Practice-Led Research Masters: Pros and Cons Of Undertaking A ResM

     
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As new research Masters programmes began to take off in 2014 across UK universities, departments took the opportunity to experiment with new methods of assessment. Vocational subjects in, for example, tourism schools, management faculties and heritage studies departments could take risks with what postgraduates produced and examiners assessed. Risks that they might not dare to take with a PhD. The result gives postgraduates the chance to practise their profession in a safe, academic environment. However, challenges present themselves along the way. Let’s take the example of developing your Food Writing skills in relation to pursuing a ResM in Social Media Content Production and Management.

With a practice-led or action research approach to your Masters, your supervisors will be expecting you to engage with the industry. That means having your food stories and restaurant reviews appear in the trade press or on consumer web sites in time to evaluate. In turn, this requires building strong relationships with editors. They need to trust your content and its delivery. They have no time to waste in providing training for you and will quickly move on to other content providers if you do not deliver.

Surely your own blog will be easier to manage with no editor to please?  To build a research framework around a themed blog means that you sit in the editor's chair too. You will need to design your editorial calendar to match the annual cycle of the food industry and then cover the events as they occur or create your own events for reportage. And how will you measure all that to satisfy the data collection and analysis for your research write-up? You will be working hard to build a strong following of subscribers so that you can monetise your posts and there's only 24 hours in a day.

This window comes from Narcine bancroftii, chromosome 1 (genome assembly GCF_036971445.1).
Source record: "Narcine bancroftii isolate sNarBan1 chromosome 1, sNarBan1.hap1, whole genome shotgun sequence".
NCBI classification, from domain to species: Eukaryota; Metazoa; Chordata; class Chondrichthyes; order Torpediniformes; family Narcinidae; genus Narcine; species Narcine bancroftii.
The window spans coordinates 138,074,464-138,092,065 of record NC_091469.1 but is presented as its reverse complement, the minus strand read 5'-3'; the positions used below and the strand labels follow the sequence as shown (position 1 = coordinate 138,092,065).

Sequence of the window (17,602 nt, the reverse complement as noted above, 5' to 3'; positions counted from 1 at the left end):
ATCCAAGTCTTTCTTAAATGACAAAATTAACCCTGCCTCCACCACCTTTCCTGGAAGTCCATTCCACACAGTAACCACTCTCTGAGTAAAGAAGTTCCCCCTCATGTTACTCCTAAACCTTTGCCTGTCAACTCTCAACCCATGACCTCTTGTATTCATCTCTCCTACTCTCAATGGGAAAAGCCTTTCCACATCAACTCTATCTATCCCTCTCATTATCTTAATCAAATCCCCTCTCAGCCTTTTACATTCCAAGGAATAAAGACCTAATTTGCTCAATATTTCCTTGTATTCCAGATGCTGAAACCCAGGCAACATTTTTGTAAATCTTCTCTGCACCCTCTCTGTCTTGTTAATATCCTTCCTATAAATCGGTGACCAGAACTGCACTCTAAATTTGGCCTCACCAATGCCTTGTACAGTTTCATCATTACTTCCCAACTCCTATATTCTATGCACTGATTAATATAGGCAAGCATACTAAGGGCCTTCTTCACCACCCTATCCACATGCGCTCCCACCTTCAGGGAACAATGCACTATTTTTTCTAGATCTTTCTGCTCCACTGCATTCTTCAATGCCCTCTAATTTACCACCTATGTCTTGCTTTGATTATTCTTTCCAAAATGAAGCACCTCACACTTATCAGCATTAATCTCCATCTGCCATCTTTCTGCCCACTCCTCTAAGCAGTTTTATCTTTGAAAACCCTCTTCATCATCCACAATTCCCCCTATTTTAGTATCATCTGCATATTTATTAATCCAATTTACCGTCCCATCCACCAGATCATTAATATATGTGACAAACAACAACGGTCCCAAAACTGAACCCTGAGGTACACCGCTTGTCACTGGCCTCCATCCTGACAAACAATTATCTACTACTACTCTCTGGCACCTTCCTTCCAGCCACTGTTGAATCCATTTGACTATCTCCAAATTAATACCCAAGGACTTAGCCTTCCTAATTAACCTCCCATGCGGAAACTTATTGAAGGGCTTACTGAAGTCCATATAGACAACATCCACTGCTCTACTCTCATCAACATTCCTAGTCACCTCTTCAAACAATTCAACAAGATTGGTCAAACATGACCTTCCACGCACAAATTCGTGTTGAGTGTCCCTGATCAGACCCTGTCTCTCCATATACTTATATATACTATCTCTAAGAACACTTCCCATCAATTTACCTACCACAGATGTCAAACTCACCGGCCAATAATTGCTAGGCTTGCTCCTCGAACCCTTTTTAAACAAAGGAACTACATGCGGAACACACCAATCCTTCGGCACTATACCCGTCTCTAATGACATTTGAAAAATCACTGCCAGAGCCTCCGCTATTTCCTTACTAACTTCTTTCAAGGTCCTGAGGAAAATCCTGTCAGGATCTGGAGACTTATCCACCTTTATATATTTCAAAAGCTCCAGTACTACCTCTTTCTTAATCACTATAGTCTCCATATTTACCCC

Designing metrics for evaluating social media production and management will be useful to you, though. Emerging social media is an area on which your employer, or potential employer, needs hard evidence before they move their own communications to these new channels. Going through the complex learning process of testing research paradigms equips you with the higher level understanding to make decisions on what to write and which channels to use. Useful in industry and ultimately useful to you if you go on to doctoral research. A PhD proposal is much easier to write after a ResM. And you will have a portfolio to demonstrate your expertise.

The ResM route will always have a taught component, so you will have a structured introduction to the theory and history of your chosen area: in food writing that is Bourdieu on how distinction is constructed and Brillat-Savarin (1755-1826), famous for his line 'Tell me what you eat, and I will tell you what you are.'  This investment in your own cultural capital will pay dividends in your content writing and will not be overlooked by the interview panel for that fully-funded PhD next year. Most importantly, though, this practice-led approach to learning is a professionalisation process. It ensures that you can design each commission you pitch for, complete it on time, deliver compelling copy, and enjoy the fieldwork and writing. To deliver successfully every time and to know what impacts that content will have on the chosen channel gives you the confidence you need for a professional career as a reflective practitioner.

Cons

  • Editors do not have the time to waste while a novice content-provider delivers – the solution is to have your own schedule and some pre-written content.
  • Too busy developing a methodological rationale and paradigm to manage their own blog
  • Even 2 years is a very short time to build a strong following, monetise and evaluate your success
  • You do have to work, study, research and write all in a 24-hour day

Pros

  • With a good industry connection, postgraduates can build a portfolio for their career. If their own employer is involved, then often an opportunity for advancement is too.
  • You will grasp the key issues of research paradigm and conceptual framework before applying for a PhD
  • An extra qualification gained part-time before entering the competition for a funded-PhD
  • Develops a professional career as a reflective practitioner

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